Blown and injected manual WB Statesman at Supernats

This 750rwhp barge is perfect for clutch-kicking shenanigans

Photographers: Luke Hunter

Brett Travers’s family has a long-running affinity with long-wheelbase Aussie yachts. “My grandfather had a WB Statesman when I was a kid,” the 38-year-old recalls. “I used to call it ‘the limousine’. These days I know it’s not – it’s just a bloody big sedan! Later on, my old man also had a ZH Fairlane with a 351.”

Fast-forward a few decades and Brett was on the hunt for a new project. “I loved the ZH, but being a Holden man, the WB was the closest equivalent. So I thought, ‘Why not?’”

Fittingly, he found the Statesman you see here as a grandpa-spec car, finished in white with a Cerulean Blue interior. Before long, he set to yanking the factory 308 and Trimatic combo for something more radical.

The current donk is a DeeBee Engines-built LQ9 packing a Scat crank, SRP forged H-beam rods and matching pistons, displacing 402 cubes. Up top is a Blower Shop 8/71 supercharger, with Joe Blo fuel injection managed by a Haltech Elite 2500 ECU. A pair of Bosch 044 in-tank fuel pumps rest inside a 75-litre aluminium drop tank in a flex-fuel set-up.

Likely the most unusual aspect of the WB is Brett’s choice of transmission. “I’ve got five cars and they’re all manual; I just can’t stand autos!” he laughs. A VZ SS-sourced T56 manual ’box rests behind the V8, transferring power through a Mantic triple-plate clutch. “It’s something of a ‘look at me’ thing,” Brett admits of the six-cogger. “People look at the blower, then look inside and go, ‘Get fucked, that is not in there!’”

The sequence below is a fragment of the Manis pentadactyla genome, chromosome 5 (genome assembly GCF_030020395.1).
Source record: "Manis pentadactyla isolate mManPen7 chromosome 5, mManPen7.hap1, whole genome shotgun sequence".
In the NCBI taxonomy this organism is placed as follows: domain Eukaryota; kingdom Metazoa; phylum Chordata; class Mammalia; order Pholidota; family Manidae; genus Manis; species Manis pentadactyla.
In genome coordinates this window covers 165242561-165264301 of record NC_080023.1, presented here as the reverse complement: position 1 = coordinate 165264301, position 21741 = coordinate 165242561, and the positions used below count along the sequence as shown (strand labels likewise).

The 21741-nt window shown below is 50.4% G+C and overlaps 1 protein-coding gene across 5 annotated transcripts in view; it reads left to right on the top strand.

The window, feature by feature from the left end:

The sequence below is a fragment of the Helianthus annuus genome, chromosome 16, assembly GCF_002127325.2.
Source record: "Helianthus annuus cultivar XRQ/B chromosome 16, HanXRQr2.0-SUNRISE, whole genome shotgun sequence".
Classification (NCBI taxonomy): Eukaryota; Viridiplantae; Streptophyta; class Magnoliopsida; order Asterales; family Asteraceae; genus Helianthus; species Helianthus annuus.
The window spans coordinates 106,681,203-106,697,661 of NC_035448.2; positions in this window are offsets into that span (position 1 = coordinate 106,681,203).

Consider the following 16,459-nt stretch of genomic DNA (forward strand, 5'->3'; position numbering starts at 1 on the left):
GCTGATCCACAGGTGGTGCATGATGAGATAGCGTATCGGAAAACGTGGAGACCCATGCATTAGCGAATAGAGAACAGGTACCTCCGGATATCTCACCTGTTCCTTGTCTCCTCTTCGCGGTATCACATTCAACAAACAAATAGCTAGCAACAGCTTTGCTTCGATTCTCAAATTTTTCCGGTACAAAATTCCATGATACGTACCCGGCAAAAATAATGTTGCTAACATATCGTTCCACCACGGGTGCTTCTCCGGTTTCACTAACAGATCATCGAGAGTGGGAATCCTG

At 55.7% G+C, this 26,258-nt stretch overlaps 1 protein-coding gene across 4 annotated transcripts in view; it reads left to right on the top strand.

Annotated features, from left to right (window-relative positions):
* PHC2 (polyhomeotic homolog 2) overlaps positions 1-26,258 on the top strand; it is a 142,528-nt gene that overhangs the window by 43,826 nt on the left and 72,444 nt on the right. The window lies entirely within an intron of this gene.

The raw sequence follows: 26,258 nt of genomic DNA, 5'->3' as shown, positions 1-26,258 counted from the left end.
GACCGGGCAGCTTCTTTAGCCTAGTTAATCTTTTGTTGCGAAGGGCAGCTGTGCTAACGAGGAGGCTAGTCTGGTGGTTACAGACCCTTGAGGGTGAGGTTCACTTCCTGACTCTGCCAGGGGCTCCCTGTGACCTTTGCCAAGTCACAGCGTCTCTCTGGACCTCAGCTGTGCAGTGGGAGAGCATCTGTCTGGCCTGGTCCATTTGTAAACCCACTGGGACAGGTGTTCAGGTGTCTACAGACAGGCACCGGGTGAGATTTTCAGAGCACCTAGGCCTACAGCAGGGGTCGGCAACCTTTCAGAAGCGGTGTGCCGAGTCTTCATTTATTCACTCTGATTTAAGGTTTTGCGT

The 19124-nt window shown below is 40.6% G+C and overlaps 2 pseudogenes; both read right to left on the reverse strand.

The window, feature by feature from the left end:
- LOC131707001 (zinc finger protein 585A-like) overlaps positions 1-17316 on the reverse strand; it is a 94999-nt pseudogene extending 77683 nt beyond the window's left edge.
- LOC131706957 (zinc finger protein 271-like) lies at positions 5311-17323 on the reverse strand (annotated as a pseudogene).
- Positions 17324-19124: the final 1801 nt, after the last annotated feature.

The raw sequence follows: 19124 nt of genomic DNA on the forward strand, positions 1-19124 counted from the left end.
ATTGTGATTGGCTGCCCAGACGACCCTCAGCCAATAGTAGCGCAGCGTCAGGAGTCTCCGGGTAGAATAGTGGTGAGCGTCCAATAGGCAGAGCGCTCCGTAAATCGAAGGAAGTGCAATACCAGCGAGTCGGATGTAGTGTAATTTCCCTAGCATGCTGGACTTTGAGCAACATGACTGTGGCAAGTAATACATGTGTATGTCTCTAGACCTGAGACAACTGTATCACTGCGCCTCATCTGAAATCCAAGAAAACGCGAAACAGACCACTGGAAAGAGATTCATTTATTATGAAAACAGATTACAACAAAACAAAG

Brett pillaged a manual pedal box from his cousin’s 202-powered HQ, which he says bolted straight up. “I had to cut a hole in the firewall for the clutch master cylinder, but it works beautifully.” The remainder of the powertrain is a custom GJ Drivelines tailshaft and nine-inch rear with billet 35-spline axles. The arrangement gets a serious workout, with 757hp at the wheels and 1555Nm of torque, which Brett points out is a “phenomenal amount” for a manual. “The clutch is beautiful though; I was clutch-kicking third all weekend with no worries!”

With such big power, Brett concedes the WB is an “absolute pig to drive”. While a Turbo 400 may eventually find its way behind the LQ9, he plans to keep the manual for as long as he can. “As much as it would be fun to mash tyres, right now there’s an extra element of driving skill in the equation. It hunts around with the blower, so if you clutch out on the down-hunt you bunny-hop everywhere and look stupid!”

Brett chose to have the WB coated in Indium Grey, a late-model Volkswagen colour. “A lot of the gunmetal colours have a fair bit of gold in them these days, but this one was the purest, blackest gunmetal I could find.”

The full-fat barge is pulled up with Wilwood four-piston brakes, and is currently without power steering. “Steering was really hard on the weekend,” says Brett, “so I’ll be doing an Astra electric pump conversion soon.”

Maynes Motor Trimming wrapped the seats, dash and console in black leather. The pews are WB Caprice pieces, wrapped to imitate those in Brett’s VZ R8 with a combination of solid and perforated leather.

Though Brett’s happy with the WB’s debut performance at Supernats, it’s still not quite finished. “It was running rich all weekend, so it wasn’t as good as I would’ve liked, but it still held third gear up the straights, so I can’t complain for now!”